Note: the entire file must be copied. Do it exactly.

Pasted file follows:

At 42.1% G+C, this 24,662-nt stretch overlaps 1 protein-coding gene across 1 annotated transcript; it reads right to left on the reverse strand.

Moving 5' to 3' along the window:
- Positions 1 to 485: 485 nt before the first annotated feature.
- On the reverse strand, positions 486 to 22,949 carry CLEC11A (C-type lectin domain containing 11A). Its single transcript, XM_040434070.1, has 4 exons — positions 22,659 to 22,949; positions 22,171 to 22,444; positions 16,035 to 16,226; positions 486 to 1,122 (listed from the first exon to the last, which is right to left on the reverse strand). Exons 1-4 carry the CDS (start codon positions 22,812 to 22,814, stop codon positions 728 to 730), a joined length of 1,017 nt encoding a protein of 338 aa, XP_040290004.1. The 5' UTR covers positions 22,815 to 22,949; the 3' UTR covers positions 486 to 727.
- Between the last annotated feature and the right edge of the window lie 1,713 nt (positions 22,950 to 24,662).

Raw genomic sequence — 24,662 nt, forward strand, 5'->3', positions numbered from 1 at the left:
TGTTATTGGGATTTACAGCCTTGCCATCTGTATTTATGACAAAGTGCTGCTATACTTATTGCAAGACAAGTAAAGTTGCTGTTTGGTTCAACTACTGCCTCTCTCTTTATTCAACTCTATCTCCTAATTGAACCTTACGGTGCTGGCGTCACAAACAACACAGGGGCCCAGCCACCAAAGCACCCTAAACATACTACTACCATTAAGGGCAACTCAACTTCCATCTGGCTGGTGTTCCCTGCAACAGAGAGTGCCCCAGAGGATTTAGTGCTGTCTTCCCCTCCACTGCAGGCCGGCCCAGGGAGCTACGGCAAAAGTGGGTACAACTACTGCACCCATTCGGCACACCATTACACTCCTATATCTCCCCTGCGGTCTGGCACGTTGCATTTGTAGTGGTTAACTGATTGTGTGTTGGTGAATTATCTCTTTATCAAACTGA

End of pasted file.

At 42.1% G+C, this 24,662-nt stretch overlaps 1 protein-coding gene across 1 annotated transcript; it reads right to left on the reverse strand.

Moving 5' to 3' along the window:
- Positions 1 to 485: 485 nt before the first annotated feature.
- On the reverse strand, positions 486 to 22,949 carry CLEC11A (C-type lectin domain containing 11A). Its single transcript, XM_040434070.1, has 4 exons — positions 22,659 to 22,949; positions 22,171 to 22,444; positions 16,035 to 16,226; positions 486 to 1,122 (listed from the first exon to the last, which is right to left on the reverse strand). Exons 1-4 carry the CDS (start codon positions 22,812 to 22,814, stop codon positions 728 to 730), a joined length of 1,017 nt encoding a protein of 338 aa, XP_040290004.1. The 5' UTR covers positions 22,815 to 22,949; the 3' UTR covers positions 486 to 727.
- Between the last annotated feature and the right edge of the window lie 1,713 nt (positions 22,950 to 24,662).

Raw genomic sequence — 24,662 nt, forward strand, 5'->3', positions numbered from 1 at the left:
TGTTATTGGGATTTACAGCCTTGCCATCTGTATTTATGACAAAGTGCTGCTATACTTATTGCAAGACAAGTAAAGTTGCTGTTTGGTTCAACTACTGCCTCTCTCTTTATTCAACTCTATCTCCTAATTGAACCTTACGGTGCTGGCGTCACAAACAACACAGGGGCCCAGCCACCAAAGCACCCTAAACATACTACTACCATTAAGGGCAACTCAACTTCCATCTGGCTGGTGTTCCCTGCAACAGAGAGTGCCCCAGAGGATTTAGTGCTGTCTTCCCCTCCACTGCAGGCCGGCCCAGGGAGCTACGGCAAAAGTGGGTACAACTACTGCACCCATTCGGCACACCATTACACTCCTATATCTCCCCTGCGGTCTGGCACGTTGCATTTGTAGTGGTTAACTGATTGTGTGTTGGTGAATTATCTCTTTATCAAACTGA